UK basketball got off to a fast start when it launched a twitter account called KentuckyMBB last Thursday. After one day, the UK account had vaulted into the top 15 in Twitter followers of programs nationally.
With a call to move the program further up the standings, UK offered a list of the top 14 programs in terms of followers. As of Saturday evening, the rankings were: 1. North Carolina (124,808); 2. Michigan (65,084); 3. Kansas (45,647); 4. Michigan State (44,140); 5. Duke (31,123); 6. Memphis (27,602); 7. Kentucky (24,484); 8. Ohio State (23,124); 9. Illinois (22,830); 10. Missouri (22,527); 11. Tennessee (22,432); 12. North Carolina State (20,949); 13. Iowa (18,319); 14. Butler (15,487).
Words vs. actions
Columnist Joe Nocera of The New York Times recalled serving on a panel with Tim Pernetti, the former athletics director for Rutgers.
"Pernetti is said to be one of the bright lights of college sports," Nocera wrote. "Around the same time as he was dealing with both the Big Ten and the (Mike) Rice video, he was on a panel at New York University School of Law at which he spoke — passionately, it seemed to me (I was on the same panel) — about the importance of putting the needs of the 'student-athlete' first, and hiring 'the right people.' Yet, faced with a moment of truth, he blinked."
After viewing video of Rice throwing basketballs at players, kicking them and voicing slurs, Pernetti did not fire the coach. He suspended him for three games.
"Just like Joe Paterno, another supposed good guy, blinked," Nocera wrote. "Just like they all blink when their professed ideals bump up against the ever-increasing pressure to generate cold, hard cash.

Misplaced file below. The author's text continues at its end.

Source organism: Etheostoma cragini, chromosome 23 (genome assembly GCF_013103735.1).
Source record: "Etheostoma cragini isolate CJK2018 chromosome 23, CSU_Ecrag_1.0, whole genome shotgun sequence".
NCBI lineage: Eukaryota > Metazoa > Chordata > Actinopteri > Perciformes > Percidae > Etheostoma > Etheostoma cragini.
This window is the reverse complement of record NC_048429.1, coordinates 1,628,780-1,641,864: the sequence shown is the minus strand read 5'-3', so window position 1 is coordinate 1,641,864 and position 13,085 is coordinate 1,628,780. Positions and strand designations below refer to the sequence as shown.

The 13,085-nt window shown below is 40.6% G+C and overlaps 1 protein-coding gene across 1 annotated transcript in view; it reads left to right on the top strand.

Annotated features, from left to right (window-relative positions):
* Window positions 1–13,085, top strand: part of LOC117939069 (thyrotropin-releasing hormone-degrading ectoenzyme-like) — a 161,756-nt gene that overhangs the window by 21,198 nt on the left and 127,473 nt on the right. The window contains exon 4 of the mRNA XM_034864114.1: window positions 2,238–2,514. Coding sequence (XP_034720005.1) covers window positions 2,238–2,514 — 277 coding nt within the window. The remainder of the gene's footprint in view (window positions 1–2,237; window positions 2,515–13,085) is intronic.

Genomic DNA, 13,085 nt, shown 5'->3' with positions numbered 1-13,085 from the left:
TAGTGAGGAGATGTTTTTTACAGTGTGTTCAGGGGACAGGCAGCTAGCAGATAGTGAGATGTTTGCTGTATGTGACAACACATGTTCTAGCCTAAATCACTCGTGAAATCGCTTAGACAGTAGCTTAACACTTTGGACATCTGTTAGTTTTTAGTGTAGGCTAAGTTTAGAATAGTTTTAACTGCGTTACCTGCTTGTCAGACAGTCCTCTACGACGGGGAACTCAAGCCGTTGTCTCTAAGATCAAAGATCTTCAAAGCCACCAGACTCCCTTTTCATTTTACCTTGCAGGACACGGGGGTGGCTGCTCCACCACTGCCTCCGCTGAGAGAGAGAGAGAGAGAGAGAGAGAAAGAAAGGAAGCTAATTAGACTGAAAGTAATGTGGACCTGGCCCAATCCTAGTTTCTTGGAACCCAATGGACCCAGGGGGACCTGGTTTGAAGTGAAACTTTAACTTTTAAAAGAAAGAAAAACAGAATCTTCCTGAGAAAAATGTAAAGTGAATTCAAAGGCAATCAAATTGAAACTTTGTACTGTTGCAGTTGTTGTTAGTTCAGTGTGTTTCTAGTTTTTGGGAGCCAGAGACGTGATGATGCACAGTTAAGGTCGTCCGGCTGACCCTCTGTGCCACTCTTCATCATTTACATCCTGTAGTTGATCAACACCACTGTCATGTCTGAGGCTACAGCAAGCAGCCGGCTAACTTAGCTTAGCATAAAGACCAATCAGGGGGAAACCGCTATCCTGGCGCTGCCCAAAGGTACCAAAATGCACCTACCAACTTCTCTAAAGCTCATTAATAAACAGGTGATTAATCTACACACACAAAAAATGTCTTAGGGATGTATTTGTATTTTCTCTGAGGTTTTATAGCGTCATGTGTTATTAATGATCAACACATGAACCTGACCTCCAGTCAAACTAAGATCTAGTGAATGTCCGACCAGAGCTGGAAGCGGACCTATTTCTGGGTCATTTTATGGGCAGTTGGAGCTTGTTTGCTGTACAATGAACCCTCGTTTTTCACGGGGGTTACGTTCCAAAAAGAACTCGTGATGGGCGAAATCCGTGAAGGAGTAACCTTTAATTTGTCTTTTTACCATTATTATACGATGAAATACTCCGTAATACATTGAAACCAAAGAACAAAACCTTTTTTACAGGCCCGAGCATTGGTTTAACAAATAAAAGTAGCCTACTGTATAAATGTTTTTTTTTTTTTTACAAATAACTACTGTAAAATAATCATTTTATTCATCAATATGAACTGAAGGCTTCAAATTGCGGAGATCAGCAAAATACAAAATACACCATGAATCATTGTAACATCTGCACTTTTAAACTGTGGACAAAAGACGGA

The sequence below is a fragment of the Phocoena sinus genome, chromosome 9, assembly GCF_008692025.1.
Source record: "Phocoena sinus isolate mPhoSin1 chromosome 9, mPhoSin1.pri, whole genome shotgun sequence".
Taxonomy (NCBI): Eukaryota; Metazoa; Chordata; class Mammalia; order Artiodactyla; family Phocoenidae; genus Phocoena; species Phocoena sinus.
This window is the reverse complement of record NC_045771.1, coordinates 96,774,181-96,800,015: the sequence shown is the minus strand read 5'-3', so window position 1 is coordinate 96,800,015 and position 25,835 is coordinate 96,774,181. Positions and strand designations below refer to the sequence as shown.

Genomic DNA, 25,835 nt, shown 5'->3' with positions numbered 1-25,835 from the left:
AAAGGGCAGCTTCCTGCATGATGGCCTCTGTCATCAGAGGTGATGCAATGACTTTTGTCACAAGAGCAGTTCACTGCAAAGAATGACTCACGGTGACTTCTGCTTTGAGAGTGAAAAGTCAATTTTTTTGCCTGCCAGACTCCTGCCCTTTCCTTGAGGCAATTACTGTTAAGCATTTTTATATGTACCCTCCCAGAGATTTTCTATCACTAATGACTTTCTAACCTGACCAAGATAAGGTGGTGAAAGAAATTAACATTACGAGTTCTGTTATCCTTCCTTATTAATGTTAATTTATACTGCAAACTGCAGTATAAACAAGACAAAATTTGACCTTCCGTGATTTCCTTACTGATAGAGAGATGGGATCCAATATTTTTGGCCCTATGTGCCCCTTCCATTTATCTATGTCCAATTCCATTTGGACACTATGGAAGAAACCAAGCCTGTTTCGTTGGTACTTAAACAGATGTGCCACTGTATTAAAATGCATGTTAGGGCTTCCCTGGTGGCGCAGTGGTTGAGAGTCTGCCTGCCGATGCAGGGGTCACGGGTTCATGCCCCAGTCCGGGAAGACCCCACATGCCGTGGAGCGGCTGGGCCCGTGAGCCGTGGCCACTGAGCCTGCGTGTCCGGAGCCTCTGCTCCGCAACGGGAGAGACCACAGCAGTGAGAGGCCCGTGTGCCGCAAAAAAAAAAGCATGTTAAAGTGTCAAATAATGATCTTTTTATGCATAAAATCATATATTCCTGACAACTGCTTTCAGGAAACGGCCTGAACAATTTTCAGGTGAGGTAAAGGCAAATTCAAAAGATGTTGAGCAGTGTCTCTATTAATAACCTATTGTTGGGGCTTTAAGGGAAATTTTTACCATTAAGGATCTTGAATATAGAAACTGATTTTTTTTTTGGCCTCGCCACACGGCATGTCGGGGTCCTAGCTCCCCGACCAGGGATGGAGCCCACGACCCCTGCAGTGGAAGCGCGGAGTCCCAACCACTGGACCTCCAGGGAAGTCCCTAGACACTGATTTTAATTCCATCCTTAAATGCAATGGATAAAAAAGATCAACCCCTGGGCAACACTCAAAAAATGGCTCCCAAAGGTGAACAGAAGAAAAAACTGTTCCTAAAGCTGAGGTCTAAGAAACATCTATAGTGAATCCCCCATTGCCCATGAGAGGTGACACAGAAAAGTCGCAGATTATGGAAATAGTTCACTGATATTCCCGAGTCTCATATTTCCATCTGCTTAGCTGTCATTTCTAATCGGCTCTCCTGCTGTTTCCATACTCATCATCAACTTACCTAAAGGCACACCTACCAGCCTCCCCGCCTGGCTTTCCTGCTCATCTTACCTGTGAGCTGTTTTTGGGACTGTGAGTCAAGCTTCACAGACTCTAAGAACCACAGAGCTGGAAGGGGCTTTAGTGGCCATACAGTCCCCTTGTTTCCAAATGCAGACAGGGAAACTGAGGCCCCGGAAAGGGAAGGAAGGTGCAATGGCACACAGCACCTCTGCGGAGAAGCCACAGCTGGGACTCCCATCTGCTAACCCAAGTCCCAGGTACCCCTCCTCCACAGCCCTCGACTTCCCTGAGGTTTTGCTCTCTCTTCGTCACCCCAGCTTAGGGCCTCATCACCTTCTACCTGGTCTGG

"The N.C.A.A., it turns out, isn't the only hypocrite in college sports."
Syndicated columnist Norman Chad finds college basketball unappealing. His dislike of the game extends far beyond an emphasis on rough play or the block/charge call.
"It's not as if I ever had a love affair with college basketball," he wrote recently. "The hypocrisy, the lionization of coaches, the folly of the NCAA, the student-athlete sham, the one-and-done transformation all are overwhelming deterrents to making an emotional commitment."
A reader also wrote a topical question to the "Ask The Slouch" feature that concludes each Chad column. Asked David M. Siegler:
"As he spends so much time out of the box and on the court while the game is in progress, will Rick Pitino be required to pay tuition?"
'Got a shot'
The Final Four provided the proverbial 15 minutes of fame for Michigan reserve Spike Albrecht.
Not only did he score 17 points in the first half of Monday's championship game against Louisville, he also spotted supermodel Kate Upton in the crowd and sent her a now famous tweet.
"Hey saw you at the game last night, thanks for coming out!" he tweeted. "Hope to see you again J"
Albrecht's tweet became fodder for the New York newspaper gossip pages.
"I think he's still got a shot there," Michigan Coach John Beilein said on a morning radio show last week. "He's got a shot. The young man has a lot of bravado to tweet the way he did. I think it was inspired by Nik Stauskas a little bit, he egged him on a little bit, his roommate. It's all good. It's fun. When it comes down to we want our kids to have great educations, we want them to win basketball games, we want them to enjoy themselves in the process. I think they've enjoyed themselves."
To the family of Marty Blake, the NBA's longtime Director of Scouting. He died last Sunday at age 86.
Before heading the NBA's scouting department, Blake ran the St. Louis/Atlanta Hawks. Among his astute draft picks were Lenny Wilkens, Zelmo Beaty, Lou Hudson and Lexington native Jeff Mullins.
Blake took pride in discovering NBA talent in unlikely places. For instance, Dennis Rodman at Southeastern Oklahoma State and Scottie Pippen at Central Arkansas.
To ask about a Kentucky player's NBA prospects usually drew a "Duh." UK players were well known and well scouted.
Blake preferred not to project where a player would be drafted. It was difficult to say what any individual team might do beyond, perhaps, the first pick or two.
Even if you couldn't get a projection (we have plenty of mock drafts to serve that meaningless purpose now), a reporter wanted to call Blake to hear him tout a lesser-known player. Plus, you could count on hearing a bit of Blake's Vaudevillian shtick.
"The pillows were great at the hotel in (pick a town)," he once said. "So big and fluffy. I could barely fit them into my suitcase."
To Derrick Jasper. He turned 25 on Saturday. ... To Nerlens Noel. He turned 19 on Wednesday. ... To Kyle Macy. He turned 56 on Tuesday.